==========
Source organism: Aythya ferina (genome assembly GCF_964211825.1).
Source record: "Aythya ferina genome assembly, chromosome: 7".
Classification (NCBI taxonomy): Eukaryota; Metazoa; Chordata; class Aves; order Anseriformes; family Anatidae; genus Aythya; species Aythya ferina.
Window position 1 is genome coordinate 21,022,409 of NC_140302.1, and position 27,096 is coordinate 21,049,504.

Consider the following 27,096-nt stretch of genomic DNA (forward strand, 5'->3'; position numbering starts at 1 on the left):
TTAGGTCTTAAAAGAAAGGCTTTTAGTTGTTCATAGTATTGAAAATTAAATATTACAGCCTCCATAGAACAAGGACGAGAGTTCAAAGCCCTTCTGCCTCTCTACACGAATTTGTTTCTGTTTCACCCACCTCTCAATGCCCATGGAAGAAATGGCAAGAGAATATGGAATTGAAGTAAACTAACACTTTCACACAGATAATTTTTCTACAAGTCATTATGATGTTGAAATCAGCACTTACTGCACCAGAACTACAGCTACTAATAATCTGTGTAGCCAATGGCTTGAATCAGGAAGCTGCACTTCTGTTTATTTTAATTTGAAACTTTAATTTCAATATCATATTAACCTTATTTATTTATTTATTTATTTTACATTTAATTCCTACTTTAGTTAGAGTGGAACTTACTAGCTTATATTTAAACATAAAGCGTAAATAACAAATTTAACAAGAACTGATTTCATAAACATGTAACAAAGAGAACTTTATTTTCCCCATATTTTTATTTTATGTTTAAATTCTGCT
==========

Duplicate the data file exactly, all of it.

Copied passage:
Source organism: Aythya ferina (genome assembly GCF_964211825.1).
Source record: "Aythya ferina genome assembly, chromosome: 7".
Classification (NCBI taxonomy): Eukaryota; Metazoa; Chordata; class Aves; order Anseriformes; family Anatidae; genus Aythya; species Aythya ferina.
Window position 1 is genome coordinate 21,022,409 of NC_140302.1, and position 27,096 is coordinate 21,049,504.

Consider the following 27,096-nt stretch of genomic DNA (forward strand, 5'->3'; position numbering starts at 1 on the left):
TTAGGTCTTAAAAGAAAGGCTTTTAGTTGTTCATAGTATTGAAAATTAAATATTACAGCCTCCATAGAACAAGGACGAGAGTTCAAAGCCCTTCTGCCTCTCTACACGAATTTGTTTCTGTTTCACCCACCTCTCAATGCCCATGGAAGAAATGGCAAGAGAATATGGAATTGAAGTAAACTAACACTTTCACACAGATAATTTTTCTACAAGTCATTATGATGTTGAAATCAGCACTTACTGCACCAGAACTACAGCTACTAATAATCTGTGTAGCCAATGGCTTGAATCAGGAAGCTGCACTTCTGTTTATTTTAATTTGAAACTTTAATTTCAATATCATATTAACCTTATTTATTTATTTATTTATTTTACATTTAATTCCTACTTTAGTTAGAGTGGAACTTACTAGCTTATATTTAAACATAAAGCGTAAATAACAAATTTAACAAGAACTGATTTCATAAACATGTAACAAAGAGAACTTTATTTTCCCCATATTTTTATTTTATGTTTAAATTCTGCT